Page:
But, based on my keeping up with the news over the last, well, forty-plus years since I was in the first grade … I can imagine that he probably does experience daily what I, as a white person, never will: being at an instant disadvantage just because of the color of his skin.

If the events of the last half month in Ferguson, Missouri have demonstrated anything, it’s this: no, we’re not living in a post-racial world, and yes, it is very, very often about race.

I used to tell the following story, starting with the phrase “this is as close as I ever came to feeling like a minority.”

During the summer between my acquisition of a music education degree and my first teaching job, I was one of three professional instructors of a summer youth band program administered by the Boston Police Department. The Crosstown Band was made up of thirty-five high school students from the Boston Public Schools – it was truly a concert band that marched from its bus to its concert site with a percussion cadence. We probably could have done parades had we gotten parade gigs, but we never did. But we could move from place to place and look good.

For six weeks, from late June to early August, we met every day from nine in the morning to four in the afternoon. I drove in from what is now known as MetroWest, the western suburbs of Boston, and joined my other two staff colleagues in working with our brass and percussion and woodwind players in the rather well-appointed music wing of Madison Park High School in Roxbury.

Madison Park is not that far from Boston’s Symphony Hall, geographically. But in most other ways, it is far indeed. In all the time I spent there, I definitely was quite aware that I was white, and most of the other people whom I worked with, or passed on the street during lunch break walks to the nearest fast-food joint, were not.

The Band was made up of three white students, two Asian students, probably six or seven Hispanic students, and the rest were black. Fairly representative of the city’s population, I judged. And the three staff members? White, white and white. We were pretty aware of how that looked, oh yes we were.

And after the first couple of days, I discovered something, to my utter horror. I had thought of myself as an open-minded, perceptive person. When I had attended UMass-Amherst, I’d taken the campus shuttle bus from my dorm to the middle of campus, that when that bus passed the graduate research center, it suddenly turned into a micro version of the United Nations general assembly, and I was right in the midst of it.  And my first little job out of college had been in a biomedical research company whose staff of scientists contained white, black, Indian, Pakistani, Irish, and (my personal favorite person) Vietnamese heritage – i.e., I lived in an environment that was about as diverse as statistical probability would put up with. The idea that I was having trouble telling a lot of those kids apart really, really made my heart hurt.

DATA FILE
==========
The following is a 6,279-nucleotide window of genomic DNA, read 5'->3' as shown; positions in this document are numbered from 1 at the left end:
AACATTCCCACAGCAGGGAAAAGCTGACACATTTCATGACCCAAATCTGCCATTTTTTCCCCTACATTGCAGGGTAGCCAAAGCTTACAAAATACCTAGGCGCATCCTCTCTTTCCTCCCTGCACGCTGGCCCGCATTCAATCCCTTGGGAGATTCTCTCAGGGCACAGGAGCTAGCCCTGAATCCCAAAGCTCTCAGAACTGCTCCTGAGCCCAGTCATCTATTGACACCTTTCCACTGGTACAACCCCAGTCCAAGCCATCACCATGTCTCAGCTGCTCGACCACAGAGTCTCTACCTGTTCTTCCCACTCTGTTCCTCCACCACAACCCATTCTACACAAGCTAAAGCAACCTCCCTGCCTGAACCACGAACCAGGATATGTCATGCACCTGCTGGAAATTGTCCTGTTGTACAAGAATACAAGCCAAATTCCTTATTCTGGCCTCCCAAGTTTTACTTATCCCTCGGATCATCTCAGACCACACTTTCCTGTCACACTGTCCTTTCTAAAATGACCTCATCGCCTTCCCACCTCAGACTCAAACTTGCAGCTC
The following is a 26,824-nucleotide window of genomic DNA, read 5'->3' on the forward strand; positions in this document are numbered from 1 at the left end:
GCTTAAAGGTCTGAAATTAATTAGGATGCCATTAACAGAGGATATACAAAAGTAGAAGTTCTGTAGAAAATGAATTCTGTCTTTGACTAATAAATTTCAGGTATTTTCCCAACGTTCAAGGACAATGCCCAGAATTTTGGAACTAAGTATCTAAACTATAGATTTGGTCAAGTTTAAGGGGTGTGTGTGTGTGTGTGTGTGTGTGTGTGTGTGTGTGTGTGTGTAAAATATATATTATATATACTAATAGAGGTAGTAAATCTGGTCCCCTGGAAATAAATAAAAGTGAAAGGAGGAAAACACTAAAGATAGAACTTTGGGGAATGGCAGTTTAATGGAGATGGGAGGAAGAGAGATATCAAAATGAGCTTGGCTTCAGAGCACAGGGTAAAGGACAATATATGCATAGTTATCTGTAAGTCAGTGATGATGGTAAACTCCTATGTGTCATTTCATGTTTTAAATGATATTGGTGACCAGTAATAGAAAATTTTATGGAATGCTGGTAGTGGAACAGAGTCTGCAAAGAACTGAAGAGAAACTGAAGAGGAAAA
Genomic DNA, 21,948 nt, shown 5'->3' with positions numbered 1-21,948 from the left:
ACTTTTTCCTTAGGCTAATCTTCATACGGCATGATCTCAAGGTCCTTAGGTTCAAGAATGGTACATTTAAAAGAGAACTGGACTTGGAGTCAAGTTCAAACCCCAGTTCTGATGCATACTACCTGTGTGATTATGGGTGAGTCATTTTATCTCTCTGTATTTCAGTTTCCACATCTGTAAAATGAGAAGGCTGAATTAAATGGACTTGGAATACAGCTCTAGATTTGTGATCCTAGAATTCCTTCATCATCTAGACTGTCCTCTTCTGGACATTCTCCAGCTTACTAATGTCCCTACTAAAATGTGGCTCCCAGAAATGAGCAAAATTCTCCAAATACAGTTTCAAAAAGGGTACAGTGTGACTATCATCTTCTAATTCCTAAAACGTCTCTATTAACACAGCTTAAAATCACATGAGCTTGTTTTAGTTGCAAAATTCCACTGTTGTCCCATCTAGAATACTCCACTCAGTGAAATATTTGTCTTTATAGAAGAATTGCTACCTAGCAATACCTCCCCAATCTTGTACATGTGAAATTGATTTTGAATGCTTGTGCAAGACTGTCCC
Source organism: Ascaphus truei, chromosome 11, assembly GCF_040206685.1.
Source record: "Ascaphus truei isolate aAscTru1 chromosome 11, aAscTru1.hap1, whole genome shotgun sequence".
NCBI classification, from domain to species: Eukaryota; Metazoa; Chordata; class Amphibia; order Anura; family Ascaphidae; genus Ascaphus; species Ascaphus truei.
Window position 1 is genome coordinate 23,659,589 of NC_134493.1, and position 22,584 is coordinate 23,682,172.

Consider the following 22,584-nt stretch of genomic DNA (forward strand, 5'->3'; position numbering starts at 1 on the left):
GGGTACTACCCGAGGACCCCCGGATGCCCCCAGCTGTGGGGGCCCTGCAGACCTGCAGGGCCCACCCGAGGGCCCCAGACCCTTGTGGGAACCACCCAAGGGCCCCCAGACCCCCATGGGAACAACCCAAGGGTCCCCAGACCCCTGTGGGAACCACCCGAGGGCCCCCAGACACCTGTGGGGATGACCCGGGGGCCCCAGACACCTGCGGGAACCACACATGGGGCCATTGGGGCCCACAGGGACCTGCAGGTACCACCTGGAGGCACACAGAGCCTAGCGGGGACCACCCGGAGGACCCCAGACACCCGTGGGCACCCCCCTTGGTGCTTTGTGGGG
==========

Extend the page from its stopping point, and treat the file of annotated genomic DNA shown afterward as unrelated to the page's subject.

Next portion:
At least some of that had to do with was the fact that, then and now, I was and am pretty slow at matching up names with faces early in any experience.

At that moment, though, I wasn’t considering that; it just worried me greatly that they all looked alike to me.

Of course, two days after that, I knew everybody by name, instrument and pizza choice. But it was a tough way to begin.

So, in finishing this story, I used to say, “yeah, I found out what it was like to be a minority.”

That wasn’t really true.

Or it wasn’t the whole truth, and I sure wasn’t finding out what reality people of color deal with every single day. At no time did I feel like I was being threat-assessed when I walked in a room. At no time was I stopped and interrogated by a local police officer – whether I looked like I had the potential to be “up to something”, or not. (From time to time I’d sneak into my staff colleague’s office to pilfer a band score; but that didn’t count, I would judge.)

In fact, as I think of it now, the pair of police officers assigned to the Crosstown Band – who did their community liaison job beautifully; all the kids really liked them from the start, I remember – those officers were nothing but white, themselves. So if they were looking at me askance, it was because they weren’t sure what form of auxiliary percussion instrument I was carrying with me from the practice room to the stage. (It’s called a guiro … it makes scrape scrape noises. Yeah, one of those.)

In short, I was a mathematical minority … but I was experiencing exactly nothing like what black people experience every day (and according to a number of stories I have heard firsthand from a few church-affiliated and other sorts of friends and colleagues, that is not limited to what used to be called “the inner city”).

We have such work to do, with regard to race relations – hell, with regard to human relations, and don’t even get me started about how society appears to be regressing in its ability to treat women respectfully (too late – this blog has been down that road repeatedly). I freely admit: as much as I would like to be color-blind, as much as I fight consciously against the instinctive awareness of “the other”, of folks who don’t look the same as I do, that has been built into humans since before we were homo sapiens (is that one not of our tribe? Is that one here to steal our food, take our land, harm us, kill us? … caveman instinct!) … it’s still, nonetheless, a fight. I wonder if human nature will end up being too strong to overcome, collectively, in the end.